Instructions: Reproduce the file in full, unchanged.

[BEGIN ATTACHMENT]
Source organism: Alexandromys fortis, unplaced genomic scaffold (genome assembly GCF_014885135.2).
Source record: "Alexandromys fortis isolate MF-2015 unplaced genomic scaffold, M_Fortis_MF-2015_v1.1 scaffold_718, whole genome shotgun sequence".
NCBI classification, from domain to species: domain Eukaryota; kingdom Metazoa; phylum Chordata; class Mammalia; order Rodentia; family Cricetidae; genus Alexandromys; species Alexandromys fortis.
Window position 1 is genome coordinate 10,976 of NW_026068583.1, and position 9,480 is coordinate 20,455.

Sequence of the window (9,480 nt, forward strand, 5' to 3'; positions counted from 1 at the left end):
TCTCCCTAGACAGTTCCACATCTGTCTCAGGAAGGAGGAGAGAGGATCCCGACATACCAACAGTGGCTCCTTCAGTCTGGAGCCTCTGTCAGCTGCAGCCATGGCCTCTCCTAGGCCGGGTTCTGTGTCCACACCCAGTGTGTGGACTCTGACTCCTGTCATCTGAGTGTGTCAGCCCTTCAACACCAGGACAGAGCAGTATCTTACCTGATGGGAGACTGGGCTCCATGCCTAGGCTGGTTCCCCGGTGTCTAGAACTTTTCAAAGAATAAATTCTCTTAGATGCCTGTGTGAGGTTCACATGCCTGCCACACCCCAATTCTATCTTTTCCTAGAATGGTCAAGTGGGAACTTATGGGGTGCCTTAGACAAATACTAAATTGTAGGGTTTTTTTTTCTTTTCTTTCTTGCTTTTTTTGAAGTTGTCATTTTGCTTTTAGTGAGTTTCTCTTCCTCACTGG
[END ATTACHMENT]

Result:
Source organism: Alexandromys fortis, unplaced genomic scaffold (genome assembly GCF_014885135.2).
Source record: "Alexandromys fortis isolate MF-2015 unplaced genomic scaffold, M_Fortis_MF-2015_v1.1 scaffold_718, whole genome shotgun sequence".
NCBI classification, from domain to species: domain Eukaryota; kingdom Metazoa; phylum Chordata; class Mammalia; order Rodentia; family Cricetidae; genus Alexandromys; species Alexandromys fortis.
Window position 1 is genome coordinate 10,976 of NW_026068583.1, and position 9,480 is coordinate 20,455.

Sequence of the window (9,480 nt, forward strand, 5' to 3'; positions counted from 1 at the left end):
TCTCCCTAGACAGTTCCACATCTGTCTCAGGAAGGAGGAGAGAGGATCCCGACATACCAACAGTGGCTCCTTCAGTCTGGAGCCTCTGTCAGCTGCAGCCATGGCCTCTCCTAGGCCGGGTTCTGTGTCCACACCCAGTGTGTGGACTCTGACTCCTGTCATCTGAGTGTGTCAGCCCTTCAACACCAGGACAGAGCAGTATCTTACCTGATGGGAGACTGGGCTCCATGCCTAGGCTGGTTCCCCGGTGTCTAGAACTTTTCAAAGAATAAATTCTCTTAGATGCCTGTGTGAGGTTCACATGCCTGCCACACCCCAATTCTATCTTTTCCTAGAATGGTCAAGTGGGAACTTATGGGGTGCCTTAGACAAATACTAAATTGTAGGGTTTTTTTTTCTTTTCTTTCTTGCTTTTTTTGAAGTTGTCATTTTGCTTTTAGTGAGTTTCTCTTCCTCACTGG